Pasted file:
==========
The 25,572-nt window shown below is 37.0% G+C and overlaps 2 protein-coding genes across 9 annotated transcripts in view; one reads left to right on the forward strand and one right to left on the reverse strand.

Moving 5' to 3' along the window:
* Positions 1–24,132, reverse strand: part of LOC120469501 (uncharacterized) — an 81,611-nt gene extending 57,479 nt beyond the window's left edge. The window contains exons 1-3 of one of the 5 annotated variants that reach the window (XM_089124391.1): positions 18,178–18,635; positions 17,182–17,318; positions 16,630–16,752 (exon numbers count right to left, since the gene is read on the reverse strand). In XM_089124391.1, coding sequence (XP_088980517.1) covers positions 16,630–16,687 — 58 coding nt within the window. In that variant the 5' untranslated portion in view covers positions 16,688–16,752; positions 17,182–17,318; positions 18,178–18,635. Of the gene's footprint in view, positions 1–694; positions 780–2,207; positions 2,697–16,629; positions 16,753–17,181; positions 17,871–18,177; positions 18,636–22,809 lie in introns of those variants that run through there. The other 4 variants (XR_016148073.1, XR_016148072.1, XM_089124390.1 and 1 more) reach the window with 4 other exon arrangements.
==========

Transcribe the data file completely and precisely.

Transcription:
The 25,572-nt window shown below is 37.0% G+C and overlaps 2 protein-coding genes across 9 annotated transcripts in view; one reads left to right on the forward strand and one right to left on the reverse strand.

Moving 5' to 3' along the window:
* Positions 1–24,132, reverse strand: part of LOC120469501 (uncharacterized) — an 81,611-nt gene extending 57,479 nt beyond the window's left edge. The window contains exons 1-3 of one of the 5 annotated variants that reach the window (XM_089124391.1): positions 18,178–18,635; positions 17,182–17,318; positions 16,630–16,752 (exon numbers count right to left, since the gene is read on the reverse strand). In XM_089124391.1, coding sequence (XP_088980517.1) covers positions 16,630–16,687 — 58 coding nt within the window. In that variant the 5' untranslated portion in view covers positions 16,688–16,752; positions 17,182–17,318; positions 18,178–18,635. Of the gene's footprint in view, positions 1–694; positions 780–2,207; positions 2,697–16,629; positions 16,753–17,181; positions 17,871–18,177; positions 18,636–22,809 lie in introns of those variants that run through there. The other 4 variants (XR_016148073.1, XR_016148072.1, XM_089124390.1 and 1 more) reach the window with 4 other exon arrangements.